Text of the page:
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1 Quoted in Troilus and Cressida, II. ii. 165.: Young men, whom Aristotle thought/Unfit to hear moral philosophy.
2 The argument is, that even if the young could gain a knowledge of Ethics （which they cannot, because it requires experience of life）, they would not use it as a guide to conduct, because they are led by their passions and appetites; and therefore the study is of no value for them, since Ethics, being a practical science, is only pursued for the sake of its practical application.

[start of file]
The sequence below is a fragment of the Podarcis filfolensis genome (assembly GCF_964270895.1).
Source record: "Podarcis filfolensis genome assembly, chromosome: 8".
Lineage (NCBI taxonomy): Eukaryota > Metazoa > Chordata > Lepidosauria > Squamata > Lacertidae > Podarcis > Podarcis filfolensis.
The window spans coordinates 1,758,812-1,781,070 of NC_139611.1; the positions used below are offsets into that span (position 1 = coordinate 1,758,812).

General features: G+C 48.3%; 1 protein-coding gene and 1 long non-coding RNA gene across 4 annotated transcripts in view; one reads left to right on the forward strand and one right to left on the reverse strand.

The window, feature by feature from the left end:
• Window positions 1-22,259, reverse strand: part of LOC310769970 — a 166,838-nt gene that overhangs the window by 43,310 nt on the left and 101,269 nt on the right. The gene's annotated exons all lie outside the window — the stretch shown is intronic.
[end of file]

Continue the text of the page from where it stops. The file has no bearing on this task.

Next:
3 This translation of εὐδαιμονία can hardly be avoided, but it would perhaps be more accurately rendered by ‘Well-being’ or ‘Prosperity’; and it will be found that the writer does not interpret it as a state of feeling but as a kind of activity.
4 The English phrase preserves the ambiguity of the Greek, which in its ordinary acceptation rather means ‘faring well’ than ‘acting well,’ though in the sequel Aristotle diverts it to the active sense.